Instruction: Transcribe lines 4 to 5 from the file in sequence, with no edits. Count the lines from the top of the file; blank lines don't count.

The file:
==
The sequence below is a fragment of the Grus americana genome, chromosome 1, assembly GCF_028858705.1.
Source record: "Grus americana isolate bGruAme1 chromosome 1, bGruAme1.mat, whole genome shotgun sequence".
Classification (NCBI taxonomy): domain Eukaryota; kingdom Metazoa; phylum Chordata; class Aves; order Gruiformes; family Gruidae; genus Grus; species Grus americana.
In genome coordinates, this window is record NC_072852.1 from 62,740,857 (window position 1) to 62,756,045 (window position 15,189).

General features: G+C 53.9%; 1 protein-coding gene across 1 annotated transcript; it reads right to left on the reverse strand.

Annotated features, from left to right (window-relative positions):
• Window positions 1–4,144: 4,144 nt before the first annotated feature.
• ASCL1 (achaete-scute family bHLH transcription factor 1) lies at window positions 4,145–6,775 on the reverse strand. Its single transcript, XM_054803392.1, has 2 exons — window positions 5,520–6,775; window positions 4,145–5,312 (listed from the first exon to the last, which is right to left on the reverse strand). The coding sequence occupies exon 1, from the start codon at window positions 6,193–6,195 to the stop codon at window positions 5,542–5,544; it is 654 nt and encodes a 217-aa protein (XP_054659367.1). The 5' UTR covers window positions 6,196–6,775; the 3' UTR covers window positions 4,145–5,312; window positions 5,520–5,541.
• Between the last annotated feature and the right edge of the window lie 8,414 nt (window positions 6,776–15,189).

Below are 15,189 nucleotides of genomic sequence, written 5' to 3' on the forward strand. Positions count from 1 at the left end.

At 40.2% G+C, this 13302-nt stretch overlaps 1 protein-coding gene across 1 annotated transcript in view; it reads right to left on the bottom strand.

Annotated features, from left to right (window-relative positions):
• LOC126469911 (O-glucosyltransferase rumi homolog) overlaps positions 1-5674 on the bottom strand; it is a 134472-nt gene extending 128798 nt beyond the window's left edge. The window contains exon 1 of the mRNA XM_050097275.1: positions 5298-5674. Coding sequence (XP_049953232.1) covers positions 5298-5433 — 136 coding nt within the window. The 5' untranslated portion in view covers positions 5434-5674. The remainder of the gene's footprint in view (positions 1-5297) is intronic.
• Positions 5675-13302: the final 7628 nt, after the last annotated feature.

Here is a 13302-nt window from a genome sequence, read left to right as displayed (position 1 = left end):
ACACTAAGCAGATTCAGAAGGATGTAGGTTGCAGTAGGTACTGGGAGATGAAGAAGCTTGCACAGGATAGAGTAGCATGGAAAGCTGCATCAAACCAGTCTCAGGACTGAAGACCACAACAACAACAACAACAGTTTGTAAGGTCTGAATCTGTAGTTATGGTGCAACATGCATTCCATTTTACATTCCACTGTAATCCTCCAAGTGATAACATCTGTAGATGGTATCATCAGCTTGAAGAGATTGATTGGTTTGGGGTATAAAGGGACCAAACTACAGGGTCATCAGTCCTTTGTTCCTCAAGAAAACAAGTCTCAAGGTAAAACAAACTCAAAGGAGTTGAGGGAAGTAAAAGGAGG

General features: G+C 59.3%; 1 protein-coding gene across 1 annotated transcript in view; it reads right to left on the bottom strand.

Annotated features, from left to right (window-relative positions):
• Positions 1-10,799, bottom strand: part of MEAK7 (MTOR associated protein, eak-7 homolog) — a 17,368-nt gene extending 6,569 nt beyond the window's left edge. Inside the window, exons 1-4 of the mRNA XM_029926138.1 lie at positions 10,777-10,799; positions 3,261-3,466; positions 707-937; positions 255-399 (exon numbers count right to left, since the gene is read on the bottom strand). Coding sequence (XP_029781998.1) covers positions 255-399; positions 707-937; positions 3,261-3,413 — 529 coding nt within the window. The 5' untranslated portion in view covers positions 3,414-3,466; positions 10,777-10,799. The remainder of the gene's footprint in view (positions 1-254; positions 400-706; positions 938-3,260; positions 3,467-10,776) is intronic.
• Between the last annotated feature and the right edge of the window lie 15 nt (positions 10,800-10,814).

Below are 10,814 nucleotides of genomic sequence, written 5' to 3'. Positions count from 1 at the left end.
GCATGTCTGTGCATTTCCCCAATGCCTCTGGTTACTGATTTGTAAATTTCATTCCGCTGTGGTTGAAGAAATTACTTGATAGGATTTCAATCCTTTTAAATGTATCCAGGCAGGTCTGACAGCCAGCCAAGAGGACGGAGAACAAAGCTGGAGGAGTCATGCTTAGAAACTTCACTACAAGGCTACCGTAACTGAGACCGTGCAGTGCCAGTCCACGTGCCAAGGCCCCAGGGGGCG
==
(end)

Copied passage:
In genome coordinates, this window is record NC_072852.1 from 62,740,857 (window position 1) to 62,756,045 (window position 15,189).

General features: G+C 53.9%; 1 protein-coding gene across 1 annotated transcript; it reads right to left on the reverse strand.